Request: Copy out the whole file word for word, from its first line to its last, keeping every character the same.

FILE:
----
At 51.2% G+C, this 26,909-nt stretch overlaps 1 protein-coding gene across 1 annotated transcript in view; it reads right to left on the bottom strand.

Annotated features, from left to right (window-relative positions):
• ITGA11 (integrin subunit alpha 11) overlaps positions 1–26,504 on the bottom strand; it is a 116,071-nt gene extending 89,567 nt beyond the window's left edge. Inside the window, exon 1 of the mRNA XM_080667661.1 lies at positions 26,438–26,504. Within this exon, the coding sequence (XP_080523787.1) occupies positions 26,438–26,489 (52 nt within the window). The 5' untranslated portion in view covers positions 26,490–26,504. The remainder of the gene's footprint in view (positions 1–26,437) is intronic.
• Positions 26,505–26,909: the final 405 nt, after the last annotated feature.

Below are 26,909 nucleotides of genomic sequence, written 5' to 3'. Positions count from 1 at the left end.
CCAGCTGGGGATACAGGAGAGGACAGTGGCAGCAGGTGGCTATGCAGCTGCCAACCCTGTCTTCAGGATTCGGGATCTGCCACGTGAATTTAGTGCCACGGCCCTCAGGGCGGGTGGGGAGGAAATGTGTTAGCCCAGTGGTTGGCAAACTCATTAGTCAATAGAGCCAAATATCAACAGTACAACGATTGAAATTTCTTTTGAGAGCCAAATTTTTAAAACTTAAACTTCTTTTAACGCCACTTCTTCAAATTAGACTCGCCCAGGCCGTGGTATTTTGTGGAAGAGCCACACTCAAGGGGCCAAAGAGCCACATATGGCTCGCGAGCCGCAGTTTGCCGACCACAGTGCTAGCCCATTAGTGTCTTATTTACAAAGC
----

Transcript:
At 51.2% G+C, this 26,909-nt stretch overlaps 1 protein-coding gene across 1 annotated transcript in view; it reads right to left on the bottom strand.

Annotated features, from left to right (window-relative positions):
• ITGA11 (integrin subunit alpha 11) overlaps positions 1–26,504 on the bottom strand; it is a 116,071-nt gene extending 89,567 nt beyond the window's left edge. Inside the window, exon 1 of the mRNA XM_080667661.1 lies at positions 26,438–26,504. Within this exon, the coding sequence (XP_080523787.1) occupies positions 26,438–26,489 (52 nt within the window). The 5' untranslated portion in view covers positions 26,490–26,504. The remainder of the gene's footprint in view (positions 1–26,437) is intronic.
• Positions 26,505–26,909: the final 405 nt, after the last annotated feature.

Below are 26,909 nucleotides of genomic sequence, written 5' to 3'. Positions count from 1 at the left end.
CCAGCTGGGGATACAGGAGAGGACAGTGGCAGCAGGTGGCTATGCAGCTGCCAACCCTGTCTTCAGGATTCGGGATCTGCCACGTGAATTTAGTGCCACGGCCCTCAGGGCGGGTGGGGAGGAAATGTGTTAGCCCAGTGGTTGGCAAACTCATTAGTCAATAGAGCCAAATATCAACAGTACAACGATTGAAATTTCTTTTGAGAGCCAAATTTTTAAAACTTAAACTTCTTTTAACGCCACTTCTTCAAATTAGACTCGCCCAGGCCGTGGTATTTTGTGGAAGAGCCACACTCAAGGGGCCAAAGAGCCACATATGGCTCGCGAGCCGCAGTTTGCCGACCACAGTGCTAGCCCATTAGTGTCTTATTTACAAAGC